Universal High School is a small alternative school. It is composed of 400 students and 30 faculty. The school serves recent immigrants. These students have a need to develop their communicative and academic competence in English. The school is structured to meet the students' needs. Students learn English not in separate English as a Second Language (ESL) classes, but through content areas. Those content areas are not separated into distinct disciplines, but are combined into two groups Humanities (English and Social Studies) and Math, Science, and Technology. Students take 3 classes, each seventy minutes, and an internship a day. Teachers work across academic departments in interdisciplinary teams. Each team works with a limited number of students. The curriculum itself encourages collaboration. Teams of teachers collaborate in and across those groups. Like teachers in any school, teachers at Universal High School have their share of emergencies, but they have made an ideological and structural commitment to fostering teacher collaboration. The interdisciplinary teams meet formally every week for two or more hours. Whole school planning time is scheduled throughout the year. And recently, the entire school has joined a learning zone with two similar schools. Additionally, teachers collaborate informally on a regular basis.

In a few paragraphs, the range of possibilities become apparent. A traditional academic schedule, once thought sacred, has been reworked to better work for the students and the teachers who serve them. Time and incessant bells based on a factory model of schooling, have been reconfigured to create more opportunities for reflection. Curriculum which has largely been seen as composed of separate pieces since the early 1900's and The Meeting of Eight, has been integrated to a point that necessitates both collaboration and a more sophisticated approach to teaching and learning.

In order to best meet the needs of students, teachers need more opportunities to collaborate. A number of factors can help in supporting that collaboration.

The current typical school schedule does not allow teachers to interact with each other professionally. Schools need to experiment with scheduling to find more time for collaboration. Possibilities include block scheduling, longer days, and reduced teaching loads.

The current typical high school curriculum does not encourage students and teachers to integrate information meaningfully. Teachers need to engage in thoughtful integrated dialogue to both develop their practice and serve as a model for the types of learners we hope to foster. Possibilities include interdisciplinary, thematic, and problem based learning.

For a variety of reasons, teachers feel isolated from each other. Schools need to develop into institutions where individuals are trusted and respected. Collaboration engenders trust. Possibilities include regularly scheduled collaborative time for community building.

Shared Goals
While educational goals are often mandated, history reveals that mandates without buy-in are ineffective. Teachers need to play a stronger role in setting educational and professional goals. Possibilities include collaborative planning at the school, district, and state level.

While it is relatively easy to develop a list of laudable recommendations to support collaboration, the real challenge is in developing and carrying out an implementation plan. Two arenas should be considered: teacher education programs and schools.

Teacher education programs should be encouraged to both teach and model collaborative practices. For this to occur, several changes are necessary.

  • Extend class time to include "a lab period" for additional collaborative discussion, reflection and work.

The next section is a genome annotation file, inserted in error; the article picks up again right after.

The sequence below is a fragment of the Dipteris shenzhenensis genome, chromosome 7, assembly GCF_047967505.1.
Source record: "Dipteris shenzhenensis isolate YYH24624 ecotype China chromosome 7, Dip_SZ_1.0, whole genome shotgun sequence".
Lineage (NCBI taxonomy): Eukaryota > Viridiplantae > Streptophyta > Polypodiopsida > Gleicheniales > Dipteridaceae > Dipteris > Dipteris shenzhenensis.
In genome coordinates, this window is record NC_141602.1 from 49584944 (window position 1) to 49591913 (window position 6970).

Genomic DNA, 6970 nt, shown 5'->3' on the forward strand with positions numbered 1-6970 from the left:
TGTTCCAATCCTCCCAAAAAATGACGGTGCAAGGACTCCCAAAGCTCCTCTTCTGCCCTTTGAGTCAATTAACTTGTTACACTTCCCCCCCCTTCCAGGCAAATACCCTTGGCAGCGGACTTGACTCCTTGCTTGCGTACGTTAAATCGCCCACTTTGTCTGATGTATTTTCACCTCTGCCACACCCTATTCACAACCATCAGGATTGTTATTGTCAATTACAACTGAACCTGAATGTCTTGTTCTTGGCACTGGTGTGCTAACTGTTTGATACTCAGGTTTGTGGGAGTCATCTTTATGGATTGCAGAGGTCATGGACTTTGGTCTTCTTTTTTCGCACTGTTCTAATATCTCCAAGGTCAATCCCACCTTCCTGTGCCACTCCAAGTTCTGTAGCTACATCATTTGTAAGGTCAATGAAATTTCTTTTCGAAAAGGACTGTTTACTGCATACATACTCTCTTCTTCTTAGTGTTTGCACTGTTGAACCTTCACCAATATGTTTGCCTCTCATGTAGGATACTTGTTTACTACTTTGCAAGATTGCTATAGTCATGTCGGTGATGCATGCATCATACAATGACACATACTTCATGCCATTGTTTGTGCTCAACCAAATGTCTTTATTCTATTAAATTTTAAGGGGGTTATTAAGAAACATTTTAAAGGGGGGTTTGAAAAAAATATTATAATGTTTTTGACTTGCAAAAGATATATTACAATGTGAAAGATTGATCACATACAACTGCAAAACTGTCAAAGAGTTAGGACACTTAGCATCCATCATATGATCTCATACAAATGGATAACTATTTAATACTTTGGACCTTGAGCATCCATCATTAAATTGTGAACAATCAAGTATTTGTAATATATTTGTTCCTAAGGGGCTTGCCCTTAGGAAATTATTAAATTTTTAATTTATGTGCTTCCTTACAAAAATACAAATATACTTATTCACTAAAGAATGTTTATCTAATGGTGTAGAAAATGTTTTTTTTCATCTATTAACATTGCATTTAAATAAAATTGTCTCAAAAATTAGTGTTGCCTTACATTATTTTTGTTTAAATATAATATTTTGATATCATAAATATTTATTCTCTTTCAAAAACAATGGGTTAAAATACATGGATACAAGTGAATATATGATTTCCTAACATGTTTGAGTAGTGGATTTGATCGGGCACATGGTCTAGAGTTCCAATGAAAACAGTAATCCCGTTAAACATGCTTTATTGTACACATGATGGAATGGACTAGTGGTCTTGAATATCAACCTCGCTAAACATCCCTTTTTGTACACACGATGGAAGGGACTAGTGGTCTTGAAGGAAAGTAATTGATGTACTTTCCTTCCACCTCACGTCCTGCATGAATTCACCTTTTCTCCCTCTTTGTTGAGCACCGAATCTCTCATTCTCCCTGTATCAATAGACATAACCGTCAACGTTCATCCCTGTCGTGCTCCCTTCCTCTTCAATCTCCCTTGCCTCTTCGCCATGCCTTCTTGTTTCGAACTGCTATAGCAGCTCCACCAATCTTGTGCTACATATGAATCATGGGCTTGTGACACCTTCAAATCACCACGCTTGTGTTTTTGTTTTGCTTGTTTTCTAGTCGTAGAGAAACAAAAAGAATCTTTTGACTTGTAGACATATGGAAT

• Create thoughtful integrated courses of study based on the collaboration of students, practitioners, and professors.
  • Develop interdependence early in one's preparation to combat the all too common sense of teacher isolation.
  • Foster the development of graduates who as professionals actively question, create, and implement policy.
Schools, especially administrators, should be given freedom and incentives to support collaboration at the school level. For this to occur, several changes are necessary.

  • Reallocate resources to enable school staffs to meet longer and more often about curriculum, teaching, and learning.
  • Encourage teachers to work across academic departments and disciplines.
  • Develop trust through making professional develop a regular part of the school day.
  • Take the time to discuss, debate, write, revise, and review a shared vision for the school.

Bolin, F.S. and Panaritis, P. (1992). Searching for a common purpose: A perspective on the history of supervision. In C. Glickman (Ed.), Supervision in Transition: 1992 Yearbook of the ASCD (pp. 30-43). Alexandria, VA: ASCD.
Clandinin, J.D. and Connelly, F.M. (1992). Teacher as curriculum maker. In P.W. Jackson (Ed.), Handbook of research in curriculum (pp. 505-526). New York: Macmillan.
Darling-Hammond, L. (1993). Reframing the school reform agenda: Developing capacity for school transformation. Phi Delta Kappan, 74(10), 753-761.
Donahoe, T. (1993) Finding the way: Structure, time, and culture in school improvement. Phi Delta Kappan, 75(4), 298-305.
Flinders, D. (Fall 1988). Teacher isolation and the new reform. Journal of Curriculum and Supervision, 4(1), 17-29.
Fullan, M. (March 1993). Why teachers must become change agents. Educational Leadership, 50(1), 12-17.
Hargreaves, A. and Dawe, R. (1990). Paths of professional development: Contrived collegiality, collaborative culture, and the case of peer coaching. Teaching and Teacher Education, 6(3), 227-241.
Jersild, A.T. (1955). When teachers face themselves. New York: Teachers College Press.
Kleibard, H. (1986). The struggle for the American curriculum 1893-1958. New York: Routledge.
Lieberman, A. (1986). Collaborative work. Educational Leadership, 44(1), 4-8.
Lieberman, A. (1990). Schools as collaborative cultures: Creating the future now. Bristol, PA: The Falmer Press.
Little, J.W. (1982). Norms of collegiality and experimentation: Workplace conditions of school success. American Educational Research Journal, 19(3), 325-340.
Little, J.W. and McLaughlin, M.W. (1993). Teachers work: Individuals, colleagues, and contexts. New York: Teachers College Press.
Lortie, D. (1975). Schoolteacher: A sociological study. Chicago: University of Chicago Press.
Munby, H. (1987). Metaphor and teachers' knowledge. Research in the Teaching of English, 21, 377-397.
Sarason, S. (1982). The culture of school and the problem of change. Boston: Allyn and Bacon.
Waller, W. (1932/1965). The sociology of teaching. New York: J. Wiley & Sons.